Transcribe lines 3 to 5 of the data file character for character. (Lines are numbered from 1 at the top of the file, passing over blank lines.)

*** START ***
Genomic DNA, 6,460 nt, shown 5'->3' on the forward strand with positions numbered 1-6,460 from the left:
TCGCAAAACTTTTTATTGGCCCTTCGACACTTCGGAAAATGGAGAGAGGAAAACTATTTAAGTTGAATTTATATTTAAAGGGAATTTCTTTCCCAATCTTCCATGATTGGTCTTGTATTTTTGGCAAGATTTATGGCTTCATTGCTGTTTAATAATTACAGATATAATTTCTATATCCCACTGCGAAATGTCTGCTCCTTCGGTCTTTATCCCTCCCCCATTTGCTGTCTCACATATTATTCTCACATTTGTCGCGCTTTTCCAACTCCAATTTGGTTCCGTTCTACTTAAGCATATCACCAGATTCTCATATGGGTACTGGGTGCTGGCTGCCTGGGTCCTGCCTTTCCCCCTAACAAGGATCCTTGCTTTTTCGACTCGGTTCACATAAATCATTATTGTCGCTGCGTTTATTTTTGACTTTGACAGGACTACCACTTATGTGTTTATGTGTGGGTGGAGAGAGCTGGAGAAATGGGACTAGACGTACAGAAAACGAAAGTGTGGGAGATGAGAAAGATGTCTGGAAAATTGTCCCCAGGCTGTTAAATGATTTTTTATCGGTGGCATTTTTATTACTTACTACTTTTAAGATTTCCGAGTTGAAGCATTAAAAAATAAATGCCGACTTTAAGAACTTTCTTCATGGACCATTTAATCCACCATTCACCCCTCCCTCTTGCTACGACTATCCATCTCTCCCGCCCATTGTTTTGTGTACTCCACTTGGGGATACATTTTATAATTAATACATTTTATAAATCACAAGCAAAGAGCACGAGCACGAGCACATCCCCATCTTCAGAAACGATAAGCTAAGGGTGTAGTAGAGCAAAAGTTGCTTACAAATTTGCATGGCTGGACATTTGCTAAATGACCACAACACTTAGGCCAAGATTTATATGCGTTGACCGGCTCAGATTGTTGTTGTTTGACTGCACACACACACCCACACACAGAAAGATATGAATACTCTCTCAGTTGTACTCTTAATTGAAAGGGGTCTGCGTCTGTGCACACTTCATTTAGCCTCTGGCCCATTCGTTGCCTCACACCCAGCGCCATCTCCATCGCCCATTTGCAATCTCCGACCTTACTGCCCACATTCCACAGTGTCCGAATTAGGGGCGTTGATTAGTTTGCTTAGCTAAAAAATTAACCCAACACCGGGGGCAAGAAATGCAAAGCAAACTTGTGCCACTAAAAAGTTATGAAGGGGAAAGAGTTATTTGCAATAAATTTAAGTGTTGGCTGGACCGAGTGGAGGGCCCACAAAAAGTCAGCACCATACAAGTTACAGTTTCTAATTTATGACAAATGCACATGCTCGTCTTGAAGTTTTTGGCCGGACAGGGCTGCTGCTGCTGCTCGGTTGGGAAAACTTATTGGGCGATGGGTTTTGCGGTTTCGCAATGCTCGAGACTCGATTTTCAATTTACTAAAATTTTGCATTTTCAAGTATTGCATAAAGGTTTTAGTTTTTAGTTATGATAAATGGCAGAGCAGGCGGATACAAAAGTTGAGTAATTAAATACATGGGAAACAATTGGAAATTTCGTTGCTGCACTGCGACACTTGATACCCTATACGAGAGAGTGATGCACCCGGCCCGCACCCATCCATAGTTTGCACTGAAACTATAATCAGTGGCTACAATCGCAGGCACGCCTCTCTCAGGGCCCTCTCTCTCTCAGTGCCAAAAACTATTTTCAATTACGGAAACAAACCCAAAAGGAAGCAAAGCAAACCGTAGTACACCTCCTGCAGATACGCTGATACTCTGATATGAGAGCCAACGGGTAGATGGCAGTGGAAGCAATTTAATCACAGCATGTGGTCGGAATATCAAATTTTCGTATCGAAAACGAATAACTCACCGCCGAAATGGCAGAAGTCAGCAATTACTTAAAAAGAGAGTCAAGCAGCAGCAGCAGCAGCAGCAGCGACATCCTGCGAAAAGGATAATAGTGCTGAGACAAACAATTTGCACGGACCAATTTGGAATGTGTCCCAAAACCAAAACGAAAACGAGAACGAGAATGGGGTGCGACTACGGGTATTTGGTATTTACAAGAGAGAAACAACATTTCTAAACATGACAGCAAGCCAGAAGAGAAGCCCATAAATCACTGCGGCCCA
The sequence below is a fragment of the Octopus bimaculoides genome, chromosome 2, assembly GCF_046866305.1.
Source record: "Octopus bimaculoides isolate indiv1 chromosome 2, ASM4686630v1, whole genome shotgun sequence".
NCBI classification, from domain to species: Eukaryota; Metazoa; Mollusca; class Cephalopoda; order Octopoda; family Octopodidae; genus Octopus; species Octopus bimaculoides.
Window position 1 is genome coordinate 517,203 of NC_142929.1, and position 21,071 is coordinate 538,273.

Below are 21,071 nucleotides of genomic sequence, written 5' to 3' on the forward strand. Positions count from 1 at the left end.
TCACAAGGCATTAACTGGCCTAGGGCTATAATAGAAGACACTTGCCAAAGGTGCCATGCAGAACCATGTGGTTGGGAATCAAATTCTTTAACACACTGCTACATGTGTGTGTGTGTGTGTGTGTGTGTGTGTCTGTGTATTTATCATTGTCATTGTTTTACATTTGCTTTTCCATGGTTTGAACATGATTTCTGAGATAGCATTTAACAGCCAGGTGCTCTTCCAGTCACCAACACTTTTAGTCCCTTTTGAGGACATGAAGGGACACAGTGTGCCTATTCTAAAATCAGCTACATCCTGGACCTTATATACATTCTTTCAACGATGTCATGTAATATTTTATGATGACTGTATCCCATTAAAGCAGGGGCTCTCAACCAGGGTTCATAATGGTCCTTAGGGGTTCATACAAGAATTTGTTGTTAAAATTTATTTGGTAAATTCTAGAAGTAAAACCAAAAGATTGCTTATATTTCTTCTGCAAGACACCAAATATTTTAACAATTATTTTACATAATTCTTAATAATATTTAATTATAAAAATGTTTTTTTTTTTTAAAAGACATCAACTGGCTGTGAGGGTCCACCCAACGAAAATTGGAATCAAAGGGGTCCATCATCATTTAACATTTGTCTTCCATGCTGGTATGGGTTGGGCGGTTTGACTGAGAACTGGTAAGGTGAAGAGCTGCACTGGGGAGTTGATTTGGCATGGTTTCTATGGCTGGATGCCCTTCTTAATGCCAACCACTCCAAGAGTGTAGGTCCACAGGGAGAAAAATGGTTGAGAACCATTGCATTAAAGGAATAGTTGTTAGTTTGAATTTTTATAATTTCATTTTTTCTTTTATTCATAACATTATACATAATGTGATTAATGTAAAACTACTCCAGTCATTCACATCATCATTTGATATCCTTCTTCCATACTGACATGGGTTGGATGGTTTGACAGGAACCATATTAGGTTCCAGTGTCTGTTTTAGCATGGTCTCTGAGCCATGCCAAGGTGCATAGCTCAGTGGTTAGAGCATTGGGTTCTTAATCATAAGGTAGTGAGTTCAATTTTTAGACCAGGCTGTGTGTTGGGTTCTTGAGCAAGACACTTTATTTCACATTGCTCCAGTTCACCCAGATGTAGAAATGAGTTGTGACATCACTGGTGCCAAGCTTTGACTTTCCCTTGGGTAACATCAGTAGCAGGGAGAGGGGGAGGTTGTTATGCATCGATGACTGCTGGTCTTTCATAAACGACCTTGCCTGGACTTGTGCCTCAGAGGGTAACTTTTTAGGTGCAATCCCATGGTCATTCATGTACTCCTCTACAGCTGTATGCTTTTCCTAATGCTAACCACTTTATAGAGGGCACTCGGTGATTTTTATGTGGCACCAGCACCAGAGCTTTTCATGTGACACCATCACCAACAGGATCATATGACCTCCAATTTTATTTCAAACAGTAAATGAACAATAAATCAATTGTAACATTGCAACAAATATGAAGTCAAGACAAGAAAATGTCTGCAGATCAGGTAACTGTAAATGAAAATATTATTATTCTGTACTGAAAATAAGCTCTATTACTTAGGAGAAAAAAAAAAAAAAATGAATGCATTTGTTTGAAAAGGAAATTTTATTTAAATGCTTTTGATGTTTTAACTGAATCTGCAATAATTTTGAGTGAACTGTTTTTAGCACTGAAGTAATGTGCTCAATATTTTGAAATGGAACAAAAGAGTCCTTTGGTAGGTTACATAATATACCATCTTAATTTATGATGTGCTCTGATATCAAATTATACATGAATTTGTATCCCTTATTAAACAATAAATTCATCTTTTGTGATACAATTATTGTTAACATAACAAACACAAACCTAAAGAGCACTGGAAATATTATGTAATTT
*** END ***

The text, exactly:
The sequence below is a fragment of the Octopus bimaculoides genome, chromosome 2, assembly GCF_046866305.1.
Source record: "Octopus bimaculoides isolate indiv1 chromosome 2, ASM4686630v1, whole genome shotgun sequence".
NCBI classification, from domain to species: Eukaryota; Metazoa; Mollusca; class Cephalopoda; order Octopoda; family Octopodidae; genus Octopus; species Octopus bimaculoides.